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\lhead{Shadows of 3D Surfaces}
\chead{}
\rhead{Molly K. Fane}
\lfoot{MA198 (Francis)}
\cfoot{Page \thepage}
\rfoot{Fall 2015}
\title{Shadows of 3D Surfaces}
\author{Molly K. Fane}
\begin{document}
\maketitle
\begin{center} \includegraphics[width = 6in]{shadowParaKLEIN.png} \end{center}
\pagebreak
\tableofcontents
\pagebreak
\section{Abstract}
As an introduction into OpenGL and as an exploration into the creation of planar projection shadows, also called drop shadows, a semester-long project was undertaken with the following goal: Create a program that displays a point of light, a plane, a user-defined function, and the resulting shadow.This document outlines the process of competing project, nicknamed ``shadow,'' how the program works, and the mathematics behind drop shadows.
\section{Final Program Details}
\subsection{Program Functionality}
\indent The final program, ShadowPara.py, uses Python 2.7 along with PyOpenGL with GLUT in order to display the shadow scene. To define the displayed parametric function, users have access to the library of functions from the python math module as well as the built-in python functions.
The program requests three functions in terms of $u$ and $v$ set equal to $x$, $y$, and $z$ to create a parametric surface. Although there are preset values, the user may change the bounds of $u$ and $v$ as well as the sampling rate of the functions in $u$ and $v$ used to create the approximate graphical representation of the parametric functions displayed. Finally, if one chooses, they may set the position of the point of light as well as the equation of the plane, however these have very functional preset values as well.
The display includes a set of $x$, $y$, and $z$ axes colored red, green, and blue respectively. There are keyboard controls of the perspective of the display. The A, D, W, S and Q and E keys control translation and the J, L, I, K, and U and O keys control rotation. Each translates along or rotates about one of the three major axes.
\subsection{Operation and Avoiding Errors}
The functions must be entered as strings. I cannot stress this enough. The built-in eval() python function is used to assess the values of the $x$, $y$, and $z$ at each pair of $u$ and $v$ values. In Python 2.7, the eval() function can only accept string input values, I cannot find a way around this issue even converting the input function into a string before using eval() does not work.[1] Therefore it is crucial that users enter their functions as strings, using single or double quotation marks around the input function. This problem is solved using Python3, in which the eval() function will accept a raw input that is not in string form.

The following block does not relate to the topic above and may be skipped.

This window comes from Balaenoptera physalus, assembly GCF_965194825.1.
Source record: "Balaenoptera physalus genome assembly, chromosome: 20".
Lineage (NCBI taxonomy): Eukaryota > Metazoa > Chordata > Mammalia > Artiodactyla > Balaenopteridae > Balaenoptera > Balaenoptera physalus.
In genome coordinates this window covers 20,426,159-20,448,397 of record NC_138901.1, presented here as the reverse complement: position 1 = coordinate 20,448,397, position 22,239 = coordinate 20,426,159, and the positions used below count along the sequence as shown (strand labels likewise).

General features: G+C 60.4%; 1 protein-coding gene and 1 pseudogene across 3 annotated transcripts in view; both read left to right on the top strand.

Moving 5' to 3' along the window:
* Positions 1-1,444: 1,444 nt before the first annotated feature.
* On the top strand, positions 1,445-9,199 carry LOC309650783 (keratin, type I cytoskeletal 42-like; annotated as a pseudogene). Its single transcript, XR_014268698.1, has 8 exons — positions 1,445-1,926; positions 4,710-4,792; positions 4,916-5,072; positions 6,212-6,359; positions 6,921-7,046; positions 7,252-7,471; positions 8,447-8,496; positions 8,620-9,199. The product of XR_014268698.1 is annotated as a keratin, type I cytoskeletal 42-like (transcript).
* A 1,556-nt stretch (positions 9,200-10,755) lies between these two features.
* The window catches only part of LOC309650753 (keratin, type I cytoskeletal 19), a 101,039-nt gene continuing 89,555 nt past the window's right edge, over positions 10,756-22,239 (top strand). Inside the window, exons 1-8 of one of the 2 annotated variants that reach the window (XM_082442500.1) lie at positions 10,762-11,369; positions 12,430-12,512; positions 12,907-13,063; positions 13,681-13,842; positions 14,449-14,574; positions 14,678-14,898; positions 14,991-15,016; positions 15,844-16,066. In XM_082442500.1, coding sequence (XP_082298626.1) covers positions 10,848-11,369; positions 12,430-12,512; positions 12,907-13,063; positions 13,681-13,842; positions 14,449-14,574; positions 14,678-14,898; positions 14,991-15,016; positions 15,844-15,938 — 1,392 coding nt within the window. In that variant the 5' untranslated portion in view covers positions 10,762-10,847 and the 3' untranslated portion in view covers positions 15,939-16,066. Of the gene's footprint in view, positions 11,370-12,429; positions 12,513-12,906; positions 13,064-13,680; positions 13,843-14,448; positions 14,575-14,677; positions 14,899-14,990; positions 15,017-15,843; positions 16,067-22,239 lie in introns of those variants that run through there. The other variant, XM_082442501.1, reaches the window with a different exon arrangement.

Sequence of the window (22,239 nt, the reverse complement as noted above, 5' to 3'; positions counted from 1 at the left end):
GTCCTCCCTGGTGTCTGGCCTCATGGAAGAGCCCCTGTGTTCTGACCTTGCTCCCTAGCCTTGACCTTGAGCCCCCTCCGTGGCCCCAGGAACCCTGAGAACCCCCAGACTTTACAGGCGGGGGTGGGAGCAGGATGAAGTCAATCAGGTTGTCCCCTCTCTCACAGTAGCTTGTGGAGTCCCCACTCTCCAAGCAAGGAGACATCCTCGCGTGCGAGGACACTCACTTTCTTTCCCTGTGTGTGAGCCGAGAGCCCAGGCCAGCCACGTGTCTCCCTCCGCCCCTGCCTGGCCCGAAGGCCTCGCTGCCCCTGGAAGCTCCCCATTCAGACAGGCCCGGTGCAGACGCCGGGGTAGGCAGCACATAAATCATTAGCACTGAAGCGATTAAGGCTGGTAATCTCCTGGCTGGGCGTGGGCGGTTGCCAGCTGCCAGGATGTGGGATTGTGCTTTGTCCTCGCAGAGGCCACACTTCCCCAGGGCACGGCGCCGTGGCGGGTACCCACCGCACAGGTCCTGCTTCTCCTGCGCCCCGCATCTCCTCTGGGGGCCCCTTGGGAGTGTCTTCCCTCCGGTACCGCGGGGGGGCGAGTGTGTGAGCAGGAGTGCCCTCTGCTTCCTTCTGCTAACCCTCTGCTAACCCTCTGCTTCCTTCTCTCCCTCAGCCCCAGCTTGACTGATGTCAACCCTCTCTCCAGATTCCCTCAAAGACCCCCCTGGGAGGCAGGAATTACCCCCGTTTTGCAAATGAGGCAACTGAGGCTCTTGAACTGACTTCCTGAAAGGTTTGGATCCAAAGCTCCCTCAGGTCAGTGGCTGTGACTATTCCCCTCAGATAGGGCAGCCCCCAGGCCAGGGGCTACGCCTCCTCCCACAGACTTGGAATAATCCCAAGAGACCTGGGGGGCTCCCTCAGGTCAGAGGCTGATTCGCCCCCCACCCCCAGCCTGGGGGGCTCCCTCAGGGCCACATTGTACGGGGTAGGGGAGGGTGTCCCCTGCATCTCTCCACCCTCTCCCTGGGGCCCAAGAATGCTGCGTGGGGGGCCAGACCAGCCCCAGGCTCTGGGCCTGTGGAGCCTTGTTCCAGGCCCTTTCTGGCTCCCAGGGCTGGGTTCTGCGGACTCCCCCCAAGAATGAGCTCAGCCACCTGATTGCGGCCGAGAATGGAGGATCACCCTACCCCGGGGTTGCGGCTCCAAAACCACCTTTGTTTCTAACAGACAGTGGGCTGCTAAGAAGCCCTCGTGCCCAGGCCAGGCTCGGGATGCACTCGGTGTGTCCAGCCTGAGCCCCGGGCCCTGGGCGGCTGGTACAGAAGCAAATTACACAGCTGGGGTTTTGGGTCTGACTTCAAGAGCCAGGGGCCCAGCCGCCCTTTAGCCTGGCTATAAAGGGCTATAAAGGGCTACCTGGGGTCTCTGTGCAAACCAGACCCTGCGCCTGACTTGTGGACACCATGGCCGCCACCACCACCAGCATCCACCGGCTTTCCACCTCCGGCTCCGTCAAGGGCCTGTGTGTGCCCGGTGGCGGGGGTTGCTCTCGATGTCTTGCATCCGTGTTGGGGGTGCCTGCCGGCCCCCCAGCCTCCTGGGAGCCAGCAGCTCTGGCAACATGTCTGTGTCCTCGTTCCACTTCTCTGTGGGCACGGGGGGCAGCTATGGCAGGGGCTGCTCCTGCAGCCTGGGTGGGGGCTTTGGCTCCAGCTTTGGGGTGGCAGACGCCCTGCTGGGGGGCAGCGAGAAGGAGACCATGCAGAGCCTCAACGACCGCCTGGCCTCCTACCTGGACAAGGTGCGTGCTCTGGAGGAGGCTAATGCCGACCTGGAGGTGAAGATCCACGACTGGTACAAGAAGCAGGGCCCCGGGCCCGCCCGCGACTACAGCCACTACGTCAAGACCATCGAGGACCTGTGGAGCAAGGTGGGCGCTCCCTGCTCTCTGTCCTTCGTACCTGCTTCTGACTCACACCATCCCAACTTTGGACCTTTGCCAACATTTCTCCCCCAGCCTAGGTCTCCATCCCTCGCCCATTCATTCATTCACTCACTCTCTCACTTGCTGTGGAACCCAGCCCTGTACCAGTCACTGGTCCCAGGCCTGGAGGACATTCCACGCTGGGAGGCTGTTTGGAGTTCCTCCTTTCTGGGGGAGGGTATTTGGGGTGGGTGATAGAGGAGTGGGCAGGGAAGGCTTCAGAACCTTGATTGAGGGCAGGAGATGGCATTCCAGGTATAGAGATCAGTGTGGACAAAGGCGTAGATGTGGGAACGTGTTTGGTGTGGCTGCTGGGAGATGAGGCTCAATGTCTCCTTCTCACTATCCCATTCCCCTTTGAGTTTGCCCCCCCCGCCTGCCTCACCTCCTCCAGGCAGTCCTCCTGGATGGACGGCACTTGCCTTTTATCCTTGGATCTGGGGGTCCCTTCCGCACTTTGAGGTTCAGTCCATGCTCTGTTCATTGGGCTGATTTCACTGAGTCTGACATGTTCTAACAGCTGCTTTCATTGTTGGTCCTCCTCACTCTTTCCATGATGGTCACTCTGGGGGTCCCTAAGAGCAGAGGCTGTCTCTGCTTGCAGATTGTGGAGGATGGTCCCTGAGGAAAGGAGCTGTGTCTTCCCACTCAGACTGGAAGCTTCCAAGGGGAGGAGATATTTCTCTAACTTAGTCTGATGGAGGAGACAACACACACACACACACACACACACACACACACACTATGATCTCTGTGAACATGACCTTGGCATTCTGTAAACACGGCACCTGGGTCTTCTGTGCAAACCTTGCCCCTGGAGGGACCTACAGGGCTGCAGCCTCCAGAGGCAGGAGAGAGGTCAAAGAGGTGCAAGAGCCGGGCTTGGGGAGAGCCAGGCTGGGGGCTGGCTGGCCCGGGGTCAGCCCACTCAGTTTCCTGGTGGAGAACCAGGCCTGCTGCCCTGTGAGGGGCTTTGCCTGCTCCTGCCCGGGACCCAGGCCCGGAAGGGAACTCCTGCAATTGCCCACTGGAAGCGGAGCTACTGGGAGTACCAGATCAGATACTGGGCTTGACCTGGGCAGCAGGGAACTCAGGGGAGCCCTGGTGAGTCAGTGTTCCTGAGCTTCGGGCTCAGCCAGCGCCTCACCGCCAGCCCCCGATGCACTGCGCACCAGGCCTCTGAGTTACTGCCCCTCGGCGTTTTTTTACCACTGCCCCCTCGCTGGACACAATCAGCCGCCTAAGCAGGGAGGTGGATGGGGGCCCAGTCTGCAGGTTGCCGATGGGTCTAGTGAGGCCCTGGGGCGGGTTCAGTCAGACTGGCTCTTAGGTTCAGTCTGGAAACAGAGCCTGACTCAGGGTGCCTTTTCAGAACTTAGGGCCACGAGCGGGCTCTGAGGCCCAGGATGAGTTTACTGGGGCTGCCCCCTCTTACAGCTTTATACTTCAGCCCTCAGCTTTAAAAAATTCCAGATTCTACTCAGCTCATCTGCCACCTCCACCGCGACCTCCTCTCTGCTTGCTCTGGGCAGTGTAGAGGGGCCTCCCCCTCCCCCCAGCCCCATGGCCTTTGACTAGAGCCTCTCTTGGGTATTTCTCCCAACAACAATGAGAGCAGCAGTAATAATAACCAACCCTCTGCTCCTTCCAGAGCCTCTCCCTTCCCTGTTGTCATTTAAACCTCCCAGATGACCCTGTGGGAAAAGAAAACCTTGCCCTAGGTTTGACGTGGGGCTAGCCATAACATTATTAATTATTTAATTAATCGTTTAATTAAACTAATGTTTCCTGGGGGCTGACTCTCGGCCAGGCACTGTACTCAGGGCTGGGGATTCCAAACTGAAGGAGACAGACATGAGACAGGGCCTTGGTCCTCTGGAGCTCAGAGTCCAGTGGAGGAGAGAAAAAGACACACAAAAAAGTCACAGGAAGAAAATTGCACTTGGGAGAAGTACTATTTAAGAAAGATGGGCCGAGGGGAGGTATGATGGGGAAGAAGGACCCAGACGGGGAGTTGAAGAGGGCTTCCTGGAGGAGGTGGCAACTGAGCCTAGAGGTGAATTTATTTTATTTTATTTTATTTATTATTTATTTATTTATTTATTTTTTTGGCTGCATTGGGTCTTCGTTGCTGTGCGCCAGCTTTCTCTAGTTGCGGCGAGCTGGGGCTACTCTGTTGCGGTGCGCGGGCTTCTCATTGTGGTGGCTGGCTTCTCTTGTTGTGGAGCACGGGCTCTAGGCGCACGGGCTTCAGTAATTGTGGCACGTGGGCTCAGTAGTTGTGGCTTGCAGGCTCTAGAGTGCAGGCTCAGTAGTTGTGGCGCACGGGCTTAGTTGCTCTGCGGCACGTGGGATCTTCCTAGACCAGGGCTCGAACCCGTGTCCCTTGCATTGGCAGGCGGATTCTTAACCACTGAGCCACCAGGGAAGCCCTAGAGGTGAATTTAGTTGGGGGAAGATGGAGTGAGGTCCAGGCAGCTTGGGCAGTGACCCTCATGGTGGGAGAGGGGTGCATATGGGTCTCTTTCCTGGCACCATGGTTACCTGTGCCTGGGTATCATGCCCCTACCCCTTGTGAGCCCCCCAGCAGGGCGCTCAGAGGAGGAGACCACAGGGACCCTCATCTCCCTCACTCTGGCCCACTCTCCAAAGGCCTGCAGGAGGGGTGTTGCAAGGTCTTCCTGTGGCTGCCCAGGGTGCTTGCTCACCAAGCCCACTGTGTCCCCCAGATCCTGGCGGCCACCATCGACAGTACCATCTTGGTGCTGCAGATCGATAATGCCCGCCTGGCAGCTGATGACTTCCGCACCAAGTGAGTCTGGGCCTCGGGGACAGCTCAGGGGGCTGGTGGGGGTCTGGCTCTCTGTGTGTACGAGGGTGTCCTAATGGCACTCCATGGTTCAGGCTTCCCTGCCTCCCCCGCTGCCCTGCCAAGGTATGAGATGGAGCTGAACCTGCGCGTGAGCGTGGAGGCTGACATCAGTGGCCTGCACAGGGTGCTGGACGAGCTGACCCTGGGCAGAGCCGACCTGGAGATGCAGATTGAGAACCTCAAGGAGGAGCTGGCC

Examples of interesting parametric surfaces and their bounds are given. However, one may enter any function they may choose as long it only references mathematical functions from the math module library or the python function library. Taking fractional exponents of negative numbers or dividing by zero will result in an error.
It is better to overdraw a function's bounds. Due to the approximate nature of the graph, ‘off by one errors’ may arise if the range of $u$ is not divisible by deltaU (the change in $u$ between sample points). It is also best to ensure that the function is absolutely between the plan and the point of light, in order to ensure a logical shadow with no errors. No vector from the Light point to a point on the function may be parallel to a point on the plane, this will result in an obstruction infinite quadrilateral in the shadow, obstructing results.
Finally, be sure to use as few as possible sampling points. This means, choose a deltaU and a deltaV sufficiently large so that the computer can render the scne without crashing. The speed at which one can rotate or translate the perspective around the scene is directly related to the number of quadrilateral rendered in the scene. For fast navigation, use few sample points, i.e. large deltaV’s and large deltaU’s. The result varies depending on the specifications of the machine used to run the program.
\section{The Mathematics behind Shadows}
\subsection{Types of Light}
\indent There are two different types of light: directional light and point light. Point light has light rays that emanate from a point in space. A lightbulb in a room is a good example of a point light source. Directional light is light that emanates from a point at infinity. The light rays that are produced are parallel.[2] A good example of directional light are the light rays from the Sun onto the Earth, because the Sun is far enough away from the Earth that the rays are approximately parallel when they hit the Earth.\\